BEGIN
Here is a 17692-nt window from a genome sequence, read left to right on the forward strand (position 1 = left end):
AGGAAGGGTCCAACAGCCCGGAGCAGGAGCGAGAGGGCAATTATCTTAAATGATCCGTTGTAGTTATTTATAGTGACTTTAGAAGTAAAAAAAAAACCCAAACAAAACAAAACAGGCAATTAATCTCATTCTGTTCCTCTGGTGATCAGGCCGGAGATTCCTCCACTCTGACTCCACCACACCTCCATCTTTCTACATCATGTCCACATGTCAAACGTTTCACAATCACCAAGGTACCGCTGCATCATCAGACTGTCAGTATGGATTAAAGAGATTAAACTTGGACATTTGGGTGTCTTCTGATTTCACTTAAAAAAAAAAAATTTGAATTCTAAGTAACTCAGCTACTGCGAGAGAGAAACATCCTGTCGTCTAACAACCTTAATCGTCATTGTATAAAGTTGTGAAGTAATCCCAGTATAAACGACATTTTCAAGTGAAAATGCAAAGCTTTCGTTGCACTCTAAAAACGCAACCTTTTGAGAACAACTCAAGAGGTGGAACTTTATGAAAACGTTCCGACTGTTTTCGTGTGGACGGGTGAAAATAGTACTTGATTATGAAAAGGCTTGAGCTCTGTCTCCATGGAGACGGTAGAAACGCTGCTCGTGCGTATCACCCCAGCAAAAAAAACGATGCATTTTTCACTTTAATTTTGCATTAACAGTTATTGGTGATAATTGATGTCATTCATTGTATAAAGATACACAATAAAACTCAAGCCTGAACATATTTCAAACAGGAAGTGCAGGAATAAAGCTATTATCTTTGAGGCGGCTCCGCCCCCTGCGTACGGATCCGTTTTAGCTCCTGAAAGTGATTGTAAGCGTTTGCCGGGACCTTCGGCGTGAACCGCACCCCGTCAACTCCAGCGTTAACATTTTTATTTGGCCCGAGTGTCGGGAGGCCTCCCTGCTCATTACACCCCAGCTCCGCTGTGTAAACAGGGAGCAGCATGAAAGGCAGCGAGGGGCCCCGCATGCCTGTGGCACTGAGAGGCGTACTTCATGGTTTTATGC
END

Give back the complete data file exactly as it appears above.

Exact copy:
Here is a 17692-nt window from a genome sequence, read left to right on the forward strand (position 1 = left end):
AGGAAGGGTCCAACAGCCCGGAGCAGGAGCGAGAGGGCAATTATCTTAAATGATCCGTTGTAGTTATTTATAGTGACTTTAGAAGTAAAAAAAAAACCCAAACAAAACAAAACAGGCAATTAATCTCATTCTGTTCCTCTGGTGATCAGGCCGGAGATTCCTCCACTCTGACTCCACCACACCTCCATCTTTCTACATCATGTCCACATGTCAAACGTTTCACAATCACCAAGGTACCGCTGCATCATCAGACTGTCAGTATGGATTAAAGAGATTAAACTTGGACATTTGGGTGTCTTCTGATTTCACTTAAAAAAAAAAAATTTGAATTCTAAGTAACTCAGCTACTGCGAGAGAGAAACATCCTGTCGTCTAACAACCTTAATCGTCATTGTATAAAGTTGTGAAGTAATCCCAGTATAAACGACATTTTCAAGTGAAAATGCAAAGCTTTCGTTGCACTCTAAAAACGCAACCTTTTGAGAACAACTCAAGAGGTGGAACTTTATGAAAACGTTCCGACTGTTTTCGTGTGGACGGGTGAAAATAGTACTTGATTATGAAAAGGCTTGAGCTCTGTCTCCATGGAGACGGTAGAAACGCTGCTCGTGCGTATCACCCCAGCAAAAAAAACGATGCATTTTTCACTTTAATTTTGCATTAACAGTTATTGGTGATAATTGATGTCATTCATTGTATAAAGATACACAATAAAACTCAAGCCTGAACATATTTCAAACAGGAAGTGCAGGAATAAAGCTATTATCTTTGAGGCGGCTCCGCCCCCTGCGTACGGATCCGTTTTAGCTCCTGAAAGTGATTGTAAGCGTTTGCCGGGACCTTCGGCGTGAACCGCACCCCGTCAACTCCAGCGTTAACATTTTTATTTGGCCCGAGTGTCGGGAGGCCTCCCTGCTCATTACACCCCAGCTCCGCTGTGTAAACAGGGAGCAGCATGAAAGGCAGCGAGGGGCCCCGCATGCCTGTGGCACTGAGAGGCGTACTTCATGGTTTTATGC